CLL argued that by adding a shuttle bus plan and describing the school’s intent to close on red flag fire warning days after circulation of the MND, the City substantially revised the MND and was required to recirculate the draft prior to certification. The court rejected these contentions, explaining that the added plans were purely voluntary, and thus could not constitute mitigation measures. In addition, the court explained, CLL did not show that the plans were added to the project to reduce significant effects on the environment. According to the court, all revisions to the MND were clarifying and amplifying in nature and did not make substantial revisions to the project, and therefore, did not warrant recirculation.

Historical Resource Regulations

CLL argued that City did not follow its historical resource regulations and guidelines. The court explained that the City relied on an exemption contained within the regulations, but CLL did not address the substance of that exemption, nor did CLL show that the City was actually required to apply the specific procedures contained in the regulations. Instead, CLL simply critiqued the City’s reliance on the exemption as a post hoc rationalization; the court found this was not enough to meet CLL’s burden to show failure on the part of the City.

Consistency with Neighborhood Plan

CLL argued that the project conflicted with the Carmel Valley Neighborhood 8 Precise Plan because the plan designates the site as open space. CLL’s argument was two-fold. First, CLL argued the site could not be developed because of the plan’s open space designation. Second, CLL argued the plan’s designation was in conflict with the multifamily residential zoning at the project site.

With respect to the plan’s open space designation, the court held that CLL failed to meet its burden to show that the City’s consistency finding was an abuse of discretion. The court explained that the standard is whether no reasonable person could have reached the conclusion made by the City. In making its determination, the City relied on the fact that the property was already developed—the school would be sited at the location of a previously-capped swimming pool, and the project would not impact or be developed on undisturbed open space. The court found that the City’s determination was reasonable, and that CLL did not address the City’s reasoning or explain how the City abused its discretion. With respect to the site’s zoning, the court explained that consistency of the zoning ordinance with the plan was not at issue—instead, the issue was whether the project is consistent with the Precise Plan’s open space designation.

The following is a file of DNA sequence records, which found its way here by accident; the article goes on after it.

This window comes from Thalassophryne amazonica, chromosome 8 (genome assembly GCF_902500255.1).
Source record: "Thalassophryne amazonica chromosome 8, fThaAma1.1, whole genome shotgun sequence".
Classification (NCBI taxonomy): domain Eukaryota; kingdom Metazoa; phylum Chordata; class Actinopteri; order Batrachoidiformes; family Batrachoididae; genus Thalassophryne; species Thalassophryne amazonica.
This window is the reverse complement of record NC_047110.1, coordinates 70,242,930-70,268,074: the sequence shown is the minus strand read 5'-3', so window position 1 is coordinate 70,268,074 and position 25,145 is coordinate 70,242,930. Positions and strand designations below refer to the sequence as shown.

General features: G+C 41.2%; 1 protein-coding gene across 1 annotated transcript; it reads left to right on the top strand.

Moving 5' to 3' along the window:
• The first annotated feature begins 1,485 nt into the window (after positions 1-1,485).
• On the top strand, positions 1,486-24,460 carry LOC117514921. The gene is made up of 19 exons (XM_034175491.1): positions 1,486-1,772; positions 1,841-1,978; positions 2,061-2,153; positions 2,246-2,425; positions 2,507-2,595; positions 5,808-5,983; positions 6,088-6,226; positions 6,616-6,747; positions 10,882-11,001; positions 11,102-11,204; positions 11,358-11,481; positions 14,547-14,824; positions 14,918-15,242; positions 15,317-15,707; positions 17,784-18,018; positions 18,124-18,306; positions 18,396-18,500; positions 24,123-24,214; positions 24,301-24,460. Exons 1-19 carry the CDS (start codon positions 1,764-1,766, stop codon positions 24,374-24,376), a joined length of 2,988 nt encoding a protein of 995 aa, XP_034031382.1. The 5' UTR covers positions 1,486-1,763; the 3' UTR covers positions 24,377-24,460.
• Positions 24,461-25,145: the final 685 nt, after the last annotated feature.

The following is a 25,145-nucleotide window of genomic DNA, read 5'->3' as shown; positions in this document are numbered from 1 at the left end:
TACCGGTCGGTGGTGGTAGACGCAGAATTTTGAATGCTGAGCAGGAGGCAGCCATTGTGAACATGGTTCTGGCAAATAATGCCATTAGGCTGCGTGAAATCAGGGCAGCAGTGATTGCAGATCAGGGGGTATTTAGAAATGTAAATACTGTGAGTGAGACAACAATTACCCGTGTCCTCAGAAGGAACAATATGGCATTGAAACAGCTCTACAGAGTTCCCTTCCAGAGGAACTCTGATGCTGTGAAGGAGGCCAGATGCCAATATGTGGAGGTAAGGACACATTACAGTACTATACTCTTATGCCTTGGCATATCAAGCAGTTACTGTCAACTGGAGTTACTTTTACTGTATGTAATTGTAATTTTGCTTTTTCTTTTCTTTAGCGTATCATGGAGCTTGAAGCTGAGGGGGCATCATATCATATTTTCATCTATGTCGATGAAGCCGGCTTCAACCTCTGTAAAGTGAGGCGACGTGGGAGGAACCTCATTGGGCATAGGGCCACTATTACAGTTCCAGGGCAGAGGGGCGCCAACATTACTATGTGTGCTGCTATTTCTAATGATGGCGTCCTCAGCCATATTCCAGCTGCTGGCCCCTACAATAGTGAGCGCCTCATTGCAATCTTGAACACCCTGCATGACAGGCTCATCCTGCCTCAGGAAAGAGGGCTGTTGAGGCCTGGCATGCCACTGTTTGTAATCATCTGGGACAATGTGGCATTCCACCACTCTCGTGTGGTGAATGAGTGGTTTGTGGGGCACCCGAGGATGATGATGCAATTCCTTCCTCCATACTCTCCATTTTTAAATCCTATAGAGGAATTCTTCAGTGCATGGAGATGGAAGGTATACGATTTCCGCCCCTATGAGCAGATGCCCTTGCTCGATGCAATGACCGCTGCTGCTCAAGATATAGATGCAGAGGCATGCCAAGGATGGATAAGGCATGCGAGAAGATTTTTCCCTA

The court affirmed the judgment of the lower court and upheld the City’s determinations regarding the project and the associated MND.

Elizabeth Pollock

First District Upholds Categorical Exemption for Planned Parenthood Clinic and Implied Finding of No Unusual Circumstances Under the “Fair Argument” Test

In Respect Life South San Francisco v. City of South San Francisco (2017) 15 Cal.App.5th 449, the First District Court of Appeal, Division One, upheld the City of South San Francisco’s (City) finding that a conditional use permit for the conversion of an office building into a medical clinic was categorically exempt from CEQA, as well as the City’s implied finding that the unusual circumstances exception did not apply.

The challenged project proposed converting an existing office building into a medical clinic providing a range of services and operated by Planned Parenthood. The City Planning Commission approved the application after a public hearing and found that the project was categorically exempt from CEQA review. Respect Life South San Francisco (Respect Life) appealed that decision to the City Council, arguing that, because of the nature of Planned Parenthood’s services, the project might draw protests that could have environmental impacts. The City Council rejected the appeal and found that the project qualified for three categorical exemptions. Respect Life and three individuals filed a petition for writ of mandate challenging the City’s decision. The trial court denied the petition and Respect Life appealed. On appeal, Respect Life admitted that at least one of the exemptions applied, but alleged that the unusual circumstances exception applied, requiring full environmental review.

The court first rejected Planned Parenthood’s argument that Respect Life lacked standing. Planned Parenthood argued that Respect Life had failed to allege that it had a beneficial interest in the litigation, but the court found that the group’s petition included sufficient allegations to establish standing.